After a handful of singles and signing to SharpTone Records, Brisbane’s Stepson offer their debut full-length album, ‘Help Me, Help You’. Jumping through various styles with their blend of hardcore, metalcore, and pop-punk, Stepson aim beyond one set genre to create a restless record.
That being said, the opening one-two punch of ‘Learning To Let Go’ and ‘Run’ seem to play it safe. Whilst both songs show off the dynamic range of Brock Alan Conry‘s vocals, ultimately they sit firmly in the metalcore camp. Granted, the former does flirt with elements of shoegaze on its verses, and the latter refuses to let up on the momentum, but ultimately both tracks are overshadowed by later cuts, like ‘Who Are We?’ and ‘The Entire History Of You’.
Hitting their stride with ‘Who Are We?’, Stepson dive into a pop-punk driven track with ease, playing with space on its verses and delivering a spiky set of guitars in the chorus. A welcome contrast from what’s come before, ‘Who Are We?’ hints that the group could perhaps be more adept at pop-punk than metalcore. Swiftly changing that opinion is ‘The Entire History Of You’, which delivers crushing riffs and a hardcore stomp with reckless abandon.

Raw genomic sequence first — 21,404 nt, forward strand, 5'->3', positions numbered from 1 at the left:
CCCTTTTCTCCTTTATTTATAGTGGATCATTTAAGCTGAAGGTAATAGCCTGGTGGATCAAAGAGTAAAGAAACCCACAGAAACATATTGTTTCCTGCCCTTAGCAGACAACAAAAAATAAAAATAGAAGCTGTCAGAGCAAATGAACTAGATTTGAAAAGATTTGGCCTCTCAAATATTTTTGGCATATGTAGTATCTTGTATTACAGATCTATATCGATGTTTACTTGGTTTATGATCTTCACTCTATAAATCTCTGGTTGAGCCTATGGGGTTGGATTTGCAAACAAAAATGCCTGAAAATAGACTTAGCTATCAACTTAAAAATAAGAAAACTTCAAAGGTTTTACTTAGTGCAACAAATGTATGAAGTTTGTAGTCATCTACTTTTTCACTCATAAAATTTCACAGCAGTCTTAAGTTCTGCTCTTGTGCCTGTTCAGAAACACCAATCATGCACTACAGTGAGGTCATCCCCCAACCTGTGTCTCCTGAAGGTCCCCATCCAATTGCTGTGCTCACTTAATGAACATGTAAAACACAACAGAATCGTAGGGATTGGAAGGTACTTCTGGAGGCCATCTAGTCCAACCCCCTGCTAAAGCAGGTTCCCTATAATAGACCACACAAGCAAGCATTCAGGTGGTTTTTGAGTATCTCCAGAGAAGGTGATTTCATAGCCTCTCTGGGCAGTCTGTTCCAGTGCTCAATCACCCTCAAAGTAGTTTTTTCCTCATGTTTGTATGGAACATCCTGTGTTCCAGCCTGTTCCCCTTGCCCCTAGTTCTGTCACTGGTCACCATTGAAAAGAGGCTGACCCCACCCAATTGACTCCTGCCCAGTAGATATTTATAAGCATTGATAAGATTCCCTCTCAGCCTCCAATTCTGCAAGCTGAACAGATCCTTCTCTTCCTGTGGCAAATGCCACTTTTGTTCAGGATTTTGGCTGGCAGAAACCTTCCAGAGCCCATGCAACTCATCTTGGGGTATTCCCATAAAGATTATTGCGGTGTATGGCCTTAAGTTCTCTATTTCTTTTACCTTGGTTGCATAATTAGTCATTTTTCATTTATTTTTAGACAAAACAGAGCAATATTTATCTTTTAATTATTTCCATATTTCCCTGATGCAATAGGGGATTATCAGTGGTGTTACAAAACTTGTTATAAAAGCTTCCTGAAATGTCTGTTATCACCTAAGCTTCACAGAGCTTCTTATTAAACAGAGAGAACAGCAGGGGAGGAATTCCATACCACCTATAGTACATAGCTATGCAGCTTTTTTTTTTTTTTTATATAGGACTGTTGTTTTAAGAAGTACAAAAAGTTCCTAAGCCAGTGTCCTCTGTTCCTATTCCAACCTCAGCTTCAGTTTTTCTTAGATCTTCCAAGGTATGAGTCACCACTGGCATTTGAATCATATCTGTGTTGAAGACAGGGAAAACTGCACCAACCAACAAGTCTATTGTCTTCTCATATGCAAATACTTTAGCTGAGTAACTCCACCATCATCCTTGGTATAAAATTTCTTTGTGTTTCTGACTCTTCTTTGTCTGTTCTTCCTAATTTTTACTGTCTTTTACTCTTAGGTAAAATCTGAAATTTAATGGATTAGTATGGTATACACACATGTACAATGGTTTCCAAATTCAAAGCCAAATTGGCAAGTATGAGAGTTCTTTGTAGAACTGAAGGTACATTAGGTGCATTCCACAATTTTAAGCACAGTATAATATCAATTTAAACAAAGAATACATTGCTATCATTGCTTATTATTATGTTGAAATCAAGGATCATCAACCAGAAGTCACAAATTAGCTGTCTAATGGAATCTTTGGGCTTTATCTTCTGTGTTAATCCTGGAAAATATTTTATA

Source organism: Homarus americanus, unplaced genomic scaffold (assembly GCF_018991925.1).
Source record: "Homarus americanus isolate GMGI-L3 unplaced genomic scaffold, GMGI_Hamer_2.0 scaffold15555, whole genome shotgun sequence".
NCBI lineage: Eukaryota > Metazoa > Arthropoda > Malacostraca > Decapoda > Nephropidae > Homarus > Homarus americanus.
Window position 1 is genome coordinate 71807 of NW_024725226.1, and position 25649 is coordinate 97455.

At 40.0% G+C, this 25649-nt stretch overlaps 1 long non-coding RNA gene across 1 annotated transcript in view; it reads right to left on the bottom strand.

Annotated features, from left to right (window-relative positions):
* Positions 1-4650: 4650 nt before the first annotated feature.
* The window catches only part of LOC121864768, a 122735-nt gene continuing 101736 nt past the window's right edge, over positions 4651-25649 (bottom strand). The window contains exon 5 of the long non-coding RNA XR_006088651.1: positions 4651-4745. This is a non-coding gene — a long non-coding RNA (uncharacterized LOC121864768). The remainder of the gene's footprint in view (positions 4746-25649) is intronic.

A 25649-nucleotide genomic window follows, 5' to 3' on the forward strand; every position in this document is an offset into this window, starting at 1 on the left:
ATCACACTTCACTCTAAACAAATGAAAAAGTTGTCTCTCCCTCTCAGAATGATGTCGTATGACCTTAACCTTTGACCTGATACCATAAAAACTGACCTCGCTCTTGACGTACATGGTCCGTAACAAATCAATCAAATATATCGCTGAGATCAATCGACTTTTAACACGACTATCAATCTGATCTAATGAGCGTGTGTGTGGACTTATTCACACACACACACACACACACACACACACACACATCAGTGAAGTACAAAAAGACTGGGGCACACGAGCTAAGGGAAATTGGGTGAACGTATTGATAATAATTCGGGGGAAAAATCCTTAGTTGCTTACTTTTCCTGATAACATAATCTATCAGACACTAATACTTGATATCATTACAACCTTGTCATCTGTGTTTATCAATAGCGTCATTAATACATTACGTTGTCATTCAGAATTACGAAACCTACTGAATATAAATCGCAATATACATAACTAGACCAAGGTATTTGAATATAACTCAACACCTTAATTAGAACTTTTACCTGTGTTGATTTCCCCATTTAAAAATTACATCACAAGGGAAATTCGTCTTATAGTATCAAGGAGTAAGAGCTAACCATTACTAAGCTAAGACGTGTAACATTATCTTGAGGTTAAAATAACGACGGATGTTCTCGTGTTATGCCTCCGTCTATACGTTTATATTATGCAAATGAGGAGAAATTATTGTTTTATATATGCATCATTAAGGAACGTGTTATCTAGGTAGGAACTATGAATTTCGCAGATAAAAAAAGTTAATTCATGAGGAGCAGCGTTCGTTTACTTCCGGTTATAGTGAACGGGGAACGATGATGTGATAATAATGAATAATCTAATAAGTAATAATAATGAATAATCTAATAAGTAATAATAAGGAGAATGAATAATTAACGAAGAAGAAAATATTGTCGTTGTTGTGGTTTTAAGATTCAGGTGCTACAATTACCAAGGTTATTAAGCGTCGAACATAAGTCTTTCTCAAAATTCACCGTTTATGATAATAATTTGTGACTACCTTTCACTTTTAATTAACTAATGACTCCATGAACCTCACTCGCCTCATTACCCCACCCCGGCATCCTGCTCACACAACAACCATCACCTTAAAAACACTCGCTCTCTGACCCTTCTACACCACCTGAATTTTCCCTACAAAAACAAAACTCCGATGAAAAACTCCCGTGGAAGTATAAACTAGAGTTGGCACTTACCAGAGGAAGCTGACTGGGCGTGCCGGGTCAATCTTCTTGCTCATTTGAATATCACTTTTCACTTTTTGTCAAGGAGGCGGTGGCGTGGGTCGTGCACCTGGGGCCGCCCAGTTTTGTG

Building on the foundation of the opening tracks, ‘The Entire History Of You’ sees Stepson fly through churning guitars, thunderous breakdowns, and a growling bridge whilst still injecting moments of melody and space. Serving as a respite from its predecessor, ‘I Wish’ immerses the group into dreampop melodies and shades of electronica to create a track that unfolds another side to the group.
Throughout the second half of their debut, Stepson move through various soundscapes to create a dynamic set of tracks. Whether it’s the spinning pop-punk of ‘Dilemma’, or the hurtling hardcore of ‘The Shift, The Blur’, the final moments of ‘Help Me, Help You’ sees a more relaxed and ultimately stronger version of Stepson.
Closing with the swimming melodies and bright chorus of ‘Say Something’ works as a perfect bookend to the varied ‘Help Me, Help You’, highlighting the hook driven songwriting that underlines the majority of the record. A strong debut, Stepson prove that they have the ability to move up the ranks of either hardcore or pop-punk, depending on which route they choose to take.